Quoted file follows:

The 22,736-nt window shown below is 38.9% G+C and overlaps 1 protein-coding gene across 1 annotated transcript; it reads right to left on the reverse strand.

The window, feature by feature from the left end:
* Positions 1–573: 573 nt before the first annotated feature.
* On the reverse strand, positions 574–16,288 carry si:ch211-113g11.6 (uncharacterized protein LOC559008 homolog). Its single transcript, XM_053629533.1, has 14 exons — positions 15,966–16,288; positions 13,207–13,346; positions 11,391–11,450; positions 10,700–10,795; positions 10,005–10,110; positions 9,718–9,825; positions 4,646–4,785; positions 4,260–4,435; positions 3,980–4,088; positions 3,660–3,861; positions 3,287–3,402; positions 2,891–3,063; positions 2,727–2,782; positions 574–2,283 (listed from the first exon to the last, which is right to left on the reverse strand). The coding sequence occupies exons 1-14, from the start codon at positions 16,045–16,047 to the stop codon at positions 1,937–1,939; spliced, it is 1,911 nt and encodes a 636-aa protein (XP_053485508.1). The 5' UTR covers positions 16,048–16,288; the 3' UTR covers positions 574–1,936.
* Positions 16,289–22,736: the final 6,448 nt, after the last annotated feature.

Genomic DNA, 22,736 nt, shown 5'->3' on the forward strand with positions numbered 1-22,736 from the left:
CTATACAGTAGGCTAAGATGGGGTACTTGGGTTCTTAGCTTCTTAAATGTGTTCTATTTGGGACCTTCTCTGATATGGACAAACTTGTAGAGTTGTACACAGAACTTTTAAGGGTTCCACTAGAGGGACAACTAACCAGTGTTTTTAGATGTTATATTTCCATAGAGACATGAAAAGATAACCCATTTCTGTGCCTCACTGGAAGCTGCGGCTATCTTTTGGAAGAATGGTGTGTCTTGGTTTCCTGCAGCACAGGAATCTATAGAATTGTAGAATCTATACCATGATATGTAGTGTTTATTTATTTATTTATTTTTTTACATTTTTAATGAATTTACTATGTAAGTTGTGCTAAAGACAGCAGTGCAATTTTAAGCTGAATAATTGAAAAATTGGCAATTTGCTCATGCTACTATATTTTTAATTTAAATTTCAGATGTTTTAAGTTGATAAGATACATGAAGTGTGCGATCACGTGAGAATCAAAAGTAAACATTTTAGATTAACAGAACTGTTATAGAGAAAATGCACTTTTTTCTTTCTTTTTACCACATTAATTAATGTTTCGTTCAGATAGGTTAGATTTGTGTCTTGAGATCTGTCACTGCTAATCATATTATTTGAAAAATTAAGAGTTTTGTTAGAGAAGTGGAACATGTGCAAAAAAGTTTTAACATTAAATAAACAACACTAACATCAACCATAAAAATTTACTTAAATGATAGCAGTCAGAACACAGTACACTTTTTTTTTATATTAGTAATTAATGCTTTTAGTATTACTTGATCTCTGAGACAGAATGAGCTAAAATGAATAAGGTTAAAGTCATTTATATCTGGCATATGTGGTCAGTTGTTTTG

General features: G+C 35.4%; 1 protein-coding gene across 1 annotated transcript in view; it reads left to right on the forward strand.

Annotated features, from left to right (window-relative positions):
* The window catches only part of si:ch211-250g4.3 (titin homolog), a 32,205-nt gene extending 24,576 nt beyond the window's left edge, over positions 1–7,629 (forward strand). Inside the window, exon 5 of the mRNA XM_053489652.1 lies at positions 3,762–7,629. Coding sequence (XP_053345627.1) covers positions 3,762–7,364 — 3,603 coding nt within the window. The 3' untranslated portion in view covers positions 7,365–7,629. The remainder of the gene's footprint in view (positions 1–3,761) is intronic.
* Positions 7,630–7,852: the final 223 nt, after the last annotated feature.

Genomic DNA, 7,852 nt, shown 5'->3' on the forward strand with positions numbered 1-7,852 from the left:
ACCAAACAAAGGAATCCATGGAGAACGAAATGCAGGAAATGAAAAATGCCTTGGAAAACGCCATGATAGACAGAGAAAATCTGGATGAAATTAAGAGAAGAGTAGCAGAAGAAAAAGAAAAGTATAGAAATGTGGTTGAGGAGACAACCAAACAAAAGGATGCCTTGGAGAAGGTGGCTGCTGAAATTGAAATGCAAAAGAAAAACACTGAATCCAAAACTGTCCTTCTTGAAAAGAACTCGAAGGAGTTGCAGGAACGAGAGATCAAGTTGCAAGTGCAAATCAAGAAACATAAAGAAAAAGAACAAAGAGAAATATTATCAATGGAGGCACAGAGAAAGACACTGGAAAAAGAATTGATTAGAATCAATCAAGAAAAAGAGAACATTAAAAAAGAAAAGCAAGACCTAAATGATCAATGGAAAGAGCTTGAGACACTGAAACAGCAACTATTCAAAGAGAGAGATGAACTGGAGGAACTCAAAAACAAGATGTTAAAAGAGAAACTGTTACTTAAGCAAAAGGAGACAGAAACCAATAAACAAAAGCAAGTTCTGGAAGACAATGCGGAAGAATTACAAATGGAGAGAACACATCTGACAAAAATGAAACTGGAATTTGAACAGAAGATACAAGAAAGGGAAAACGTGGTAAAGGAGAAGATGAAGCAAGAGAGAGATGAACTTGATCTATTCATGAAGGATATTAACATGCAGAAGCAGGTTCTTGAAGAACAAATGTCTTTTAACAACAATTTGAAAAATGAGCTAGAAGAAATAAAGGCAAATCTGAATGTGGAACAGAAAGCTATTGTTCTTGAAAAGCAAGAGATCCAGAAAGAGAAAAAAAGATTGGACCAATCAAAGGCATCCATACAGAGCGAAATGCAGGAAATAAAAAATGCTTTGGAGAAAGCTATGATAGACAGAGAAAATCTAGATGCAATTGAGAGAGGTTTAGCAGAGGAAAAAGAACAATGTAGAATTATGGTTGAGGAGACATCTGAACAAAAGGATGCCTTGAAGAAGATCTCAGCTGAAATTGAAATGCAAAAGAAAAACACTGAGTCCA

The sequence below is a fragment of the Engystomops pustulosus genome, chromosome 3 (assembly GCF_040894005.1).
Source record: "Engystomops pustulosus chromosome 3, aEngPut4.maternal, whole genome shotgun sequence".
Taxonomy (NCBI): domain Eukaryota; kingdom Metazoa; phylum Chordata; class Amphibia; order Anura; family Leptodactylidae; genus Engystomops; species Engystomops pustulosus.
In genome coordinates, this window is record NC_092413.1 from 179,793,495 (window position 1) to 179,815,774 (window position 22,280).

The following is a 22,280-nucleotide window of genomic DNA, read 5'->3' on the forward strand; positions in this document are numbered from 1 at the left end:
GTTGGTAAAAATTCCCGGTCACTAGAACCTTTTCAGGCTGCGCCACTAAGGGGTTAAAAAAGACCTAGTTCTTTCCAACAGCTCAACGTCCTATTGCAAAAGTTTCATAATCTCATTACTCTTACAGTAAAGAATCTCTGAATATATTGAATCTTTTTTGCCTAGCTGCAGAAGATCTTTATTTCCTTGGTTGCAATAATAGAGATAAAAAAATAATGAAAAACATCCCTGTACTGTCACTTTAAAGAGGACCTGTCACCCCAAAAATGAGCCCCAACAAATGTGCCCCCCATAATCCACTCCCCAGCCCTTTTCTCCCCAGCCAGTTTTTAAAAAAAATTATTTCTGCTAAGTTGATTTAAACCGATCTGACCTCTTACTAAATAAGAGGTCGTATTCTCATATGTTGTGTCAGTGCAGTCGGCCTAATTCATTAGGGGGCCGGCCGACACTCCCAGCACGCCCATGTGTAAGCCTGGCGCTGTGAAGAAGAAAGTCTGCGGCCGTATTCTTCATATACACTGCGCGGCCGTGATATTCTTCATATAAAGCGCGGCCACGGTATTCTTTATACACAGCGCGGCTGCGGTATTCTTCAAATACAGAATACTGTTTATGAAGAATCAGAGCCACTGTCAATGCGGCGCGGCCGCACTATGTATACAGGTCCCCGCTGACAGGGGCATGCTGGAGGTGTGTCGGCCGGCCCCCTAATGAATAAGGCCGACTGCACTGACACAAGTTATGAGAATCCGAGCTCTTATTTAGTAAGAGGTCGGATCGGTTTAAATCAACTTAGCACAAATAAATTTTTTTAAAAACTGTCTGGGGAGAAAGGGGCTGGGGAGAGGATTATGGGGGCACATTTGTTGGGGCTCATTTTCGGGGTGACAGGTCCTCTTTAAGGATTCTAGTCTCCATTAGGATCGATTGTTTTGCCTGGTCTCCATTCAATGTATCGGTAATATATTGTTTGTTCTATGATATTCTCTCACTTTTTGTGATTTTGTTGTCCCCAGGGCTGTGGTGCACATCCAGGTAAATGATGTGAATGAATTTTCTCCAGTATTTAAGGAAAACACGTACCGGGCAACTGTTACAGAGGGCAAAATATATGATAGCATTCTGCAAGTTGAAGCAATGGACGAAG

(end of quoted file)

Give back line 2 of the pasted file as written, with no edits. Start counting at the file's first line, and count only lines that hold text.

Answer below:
The window, feature by feature from the left end: